The Backlash Against ABC

By Howard Kurtz
Washington Post Staff Writer
Friday, April 18, 2008; 9:10 AM

The political fallout from the Philadelphia faceoff between Barack Obama and Hillary Clinton was all but eclipsed yesterday by a fierce debate about Charlie Gibson and George Stephanopoulos.

The ABC moderators found themselves under fire for focusing on campaign gaffes and training most of their ammunition on Obama. Huffington Post blogger Jason Linkins called the debate "utterly asinine." Washington Post television critic Tom Shales called the duo's performance "despicable." Philadelphia Daily News columnist Will Bunch said the moderators "disgraced the American voters, and in fact even disgraced democracy itself."

Tough crowd out there.

"I think the questions were certainly pointed -- tough at times, as they should be in a presidential debate -- but not inappropriate or irrelevant at all," Stephanopoulos said yesterday. "The questions have been part of this campaign and in the news. We did our job. You're not going to satisfy everyone."

In the first 40 minutes of Wednesday's two-hour Democratic debate, the moderators asked Obama about his remarks that small-town residents bitterly cling to guns and religion; the inflammatory sermons of Rev. Jeremiah Wright (Stephanopoulos followup: "Do you think Reverend Wright loves America as much as you do?"); why Obama doesn't wear an American flag pin; and his relationship with William Ayers, a former Weather Underground radical who has acknowledged involvement in several bombings in the 1970s.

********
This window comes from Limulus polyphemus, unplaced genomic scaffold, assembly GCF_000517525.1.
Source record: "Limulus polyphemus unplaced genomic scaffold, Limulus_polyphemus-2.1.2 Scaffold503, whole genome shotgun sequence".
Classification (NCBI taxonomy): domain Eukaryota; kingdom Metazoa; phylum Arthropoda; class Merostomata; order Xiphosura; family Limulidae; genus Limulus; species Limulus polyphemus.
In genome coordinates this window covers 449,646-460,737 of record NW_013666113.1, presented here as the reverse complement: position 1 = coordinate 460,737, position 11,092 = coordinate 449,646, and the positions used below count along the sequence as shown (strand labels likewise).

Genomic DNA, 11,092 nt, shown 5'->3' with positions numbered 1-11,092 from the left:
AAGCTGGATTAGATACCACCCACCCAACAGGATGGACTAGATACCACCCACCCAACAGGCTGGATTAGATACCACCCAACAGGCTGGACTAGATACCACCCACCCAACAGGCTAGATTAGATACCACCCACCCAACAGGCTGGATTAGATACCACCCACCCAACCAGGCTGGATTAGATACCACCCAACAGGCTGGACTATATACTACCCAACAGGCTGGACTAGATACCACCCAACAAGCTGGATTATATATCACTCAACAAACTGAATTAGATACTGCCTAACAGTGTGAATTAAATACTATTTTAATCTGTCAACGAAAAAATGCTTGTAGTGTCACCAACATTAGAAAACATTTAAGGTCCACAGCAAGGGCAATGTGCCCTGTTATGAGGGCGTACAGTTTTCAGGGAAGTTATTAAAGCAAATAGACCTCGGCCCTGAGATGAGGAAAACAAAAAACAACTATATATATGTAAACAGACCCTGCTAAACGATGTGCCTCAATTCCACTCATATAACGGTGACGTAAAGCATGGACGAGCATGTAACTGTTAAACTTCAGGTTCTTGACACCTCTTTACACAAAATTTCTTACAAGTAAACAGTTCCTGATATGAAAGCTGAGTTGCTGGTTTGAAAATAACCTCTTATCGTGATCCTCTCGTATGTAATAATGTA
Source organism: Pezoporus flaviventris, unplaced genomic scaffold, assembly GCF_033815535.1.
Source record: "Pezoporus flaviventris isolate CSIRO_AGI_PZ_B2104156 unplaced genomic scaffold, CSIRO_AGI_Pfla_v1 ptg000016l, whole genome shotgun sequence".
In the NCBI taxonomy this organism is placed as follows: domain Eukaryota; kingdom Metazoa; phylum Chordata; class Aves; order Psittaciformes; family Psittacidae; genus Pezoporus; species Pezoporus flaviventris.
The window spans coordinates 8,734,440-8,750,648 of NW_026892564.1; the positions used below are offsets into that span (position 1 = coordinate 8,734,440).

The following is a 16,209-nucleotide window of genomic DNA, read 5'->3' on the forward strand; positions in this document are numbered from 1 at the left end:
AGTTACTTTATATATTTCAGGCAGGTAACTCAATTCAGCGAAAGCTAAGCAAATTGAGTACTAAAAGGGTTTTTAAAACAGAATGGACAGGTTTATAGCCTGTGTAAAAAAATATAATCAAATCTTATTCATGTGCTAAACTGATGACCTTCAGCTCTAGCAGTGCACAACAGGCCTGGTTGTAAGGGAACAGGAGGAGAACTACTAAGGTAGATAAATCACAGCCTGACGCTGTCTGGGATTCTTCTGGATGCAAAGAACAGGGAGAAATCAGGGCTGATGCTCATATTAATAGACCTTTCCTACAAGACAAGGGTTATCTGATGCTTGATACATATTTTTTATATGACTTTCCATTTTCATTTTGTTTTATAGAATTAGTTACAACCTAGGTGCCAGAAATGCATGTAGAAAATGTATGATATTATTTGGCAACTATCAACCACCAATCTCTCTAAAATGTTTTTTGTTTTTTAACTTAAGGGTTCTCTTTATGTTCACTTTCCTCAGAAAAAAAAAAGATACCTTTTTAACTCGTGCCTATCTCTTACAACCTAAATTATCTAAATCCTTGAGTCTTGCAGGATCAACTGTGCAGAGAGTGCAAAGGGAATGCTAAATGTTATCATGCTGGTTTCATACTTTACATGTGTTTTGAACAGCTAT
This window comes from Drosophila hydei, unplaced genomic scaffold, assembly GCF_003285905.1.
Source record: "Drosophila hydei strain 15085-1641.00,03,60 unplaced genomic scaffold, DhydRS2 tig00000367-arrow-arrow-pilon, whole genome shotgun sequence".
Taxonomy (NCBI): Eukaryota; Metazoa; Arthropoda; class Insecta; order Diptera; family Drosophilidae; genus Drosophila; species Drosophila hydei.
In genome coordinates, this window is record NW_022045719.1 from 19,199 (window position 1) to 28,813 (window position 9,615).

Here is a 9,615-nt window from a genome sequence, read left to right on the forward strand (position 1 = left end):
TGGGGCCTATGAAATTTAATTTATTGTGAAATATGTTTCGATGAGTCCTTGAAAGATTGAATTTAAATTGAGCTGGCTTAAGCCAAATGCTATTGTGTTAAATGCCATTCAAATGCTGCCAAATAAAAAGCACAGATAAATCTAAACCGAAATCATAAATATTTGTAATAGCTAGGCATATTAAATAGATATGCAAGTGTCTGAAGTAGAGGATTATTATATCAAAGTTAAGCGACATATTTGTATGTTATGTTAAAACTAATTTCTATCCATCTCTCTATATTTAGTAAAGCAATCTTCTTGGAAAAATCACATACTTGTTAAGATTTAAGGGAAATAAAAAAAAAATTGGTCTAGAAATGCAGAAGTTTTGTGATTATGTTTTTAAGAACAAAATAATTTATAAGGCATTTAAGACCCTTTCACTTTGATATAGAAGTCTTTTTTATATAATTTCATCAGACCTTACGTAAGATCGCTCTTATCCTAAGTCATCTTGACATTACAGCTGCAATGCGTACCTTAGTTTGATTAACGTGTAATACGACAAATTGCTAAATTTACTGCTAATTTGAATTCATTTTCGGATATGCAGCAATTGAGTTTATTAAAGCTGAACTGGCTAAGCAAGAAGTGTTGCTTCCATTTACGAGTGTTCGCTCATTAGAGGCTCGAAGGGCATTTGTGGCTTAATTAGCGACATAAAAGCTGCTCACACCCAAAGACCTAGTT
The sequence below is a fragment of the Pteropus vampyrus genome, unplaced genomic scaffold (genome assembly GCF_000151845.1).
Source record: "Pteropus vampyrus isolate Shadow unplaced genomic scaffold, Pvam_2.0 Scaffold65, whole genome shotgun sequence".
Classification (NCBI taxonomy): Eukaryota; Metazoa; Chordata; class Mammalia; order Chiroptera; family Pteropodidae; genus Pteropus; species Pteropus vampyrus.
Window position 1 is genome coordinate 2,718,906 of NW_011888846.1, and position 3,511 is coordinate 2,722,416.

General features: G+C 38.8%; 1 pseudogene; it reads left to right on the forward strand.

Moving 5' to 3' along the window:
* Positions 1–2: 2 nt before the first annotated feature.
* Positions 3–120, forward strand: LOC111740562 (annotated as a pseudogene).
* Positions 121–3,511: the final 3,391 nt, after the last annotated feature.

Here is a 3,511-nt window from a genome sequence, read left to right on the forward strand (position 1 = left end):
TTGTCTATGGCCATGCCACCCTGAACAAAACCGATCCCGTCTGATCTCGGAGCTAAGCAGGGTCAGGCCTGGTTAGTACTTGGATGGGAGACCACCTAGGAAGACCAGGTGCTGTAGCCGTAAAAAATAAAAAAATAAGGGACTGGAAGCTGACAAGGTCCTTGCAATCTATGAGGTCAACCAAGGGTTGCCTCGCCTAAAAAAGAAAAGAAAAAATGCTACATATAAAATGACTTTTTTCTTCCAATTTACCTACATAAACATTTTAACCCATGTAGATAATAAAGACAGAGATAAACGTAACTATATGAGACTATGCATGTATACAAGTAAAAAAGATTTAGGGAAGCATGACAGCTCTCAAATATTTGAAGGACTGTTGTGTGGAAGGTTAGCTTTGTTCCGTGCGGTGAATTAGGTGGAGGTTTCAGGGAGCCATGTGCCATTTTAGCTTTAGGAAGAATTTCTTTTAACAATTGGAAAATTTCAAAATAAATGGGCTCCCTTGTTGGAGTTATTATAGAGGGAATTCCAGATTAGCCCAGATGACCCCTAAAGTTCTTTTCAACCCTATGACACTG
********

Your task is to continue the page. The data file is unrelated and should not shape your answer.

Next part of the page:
In the only comparably aggressive question directed at Clinton, Stephanopoulos cited an ABC/Washington Post poll challenging her honesty and tied it to her false tale of having once come under sniper fire in Bosnia.

"Senator Obama is the front-runner," said Stephanopoulos, the network's chief Washington correspondent and a former Clinton White House aide. "Our thinking was, electability was the number one issue," and questions about "relationships and character go to the heart of it."

Besides, he added, "you can't do a tougher question for Senator Clinton than 'six out of 10 Americans don't think you're honest.' "

Obama, for his part, complained about "gotcha games," saying yesterday: "I think we set a new record, because it took us 45 minutes before we even started talking about a single issue that matters to the American people."

Clinton spokesman Jay Carson countered that "the press is supposed to ask every candidate tough questions . . . If you can't handle tough questions from a TV anchor, how will you handle the Republicans or a hostile world leader?"

It is hardly unusual for debate moderators to draw partisan criticism, as NBC's Tim Russert did in October, when liberal commentators accused him of harassing Clinton over driver's licenses for illegal immigrants and other issues. But it is rare for ostensibly objective media writers and columnists to pile on with such fervor.

Some commentators praised ABC's handling of the debate, the only such clash before Tuesday's Pennsylvania primary, but the critics were far more vocal. Greg Mitchell, editor of the trade publication Editor & Publisher, called the debate "shameful."

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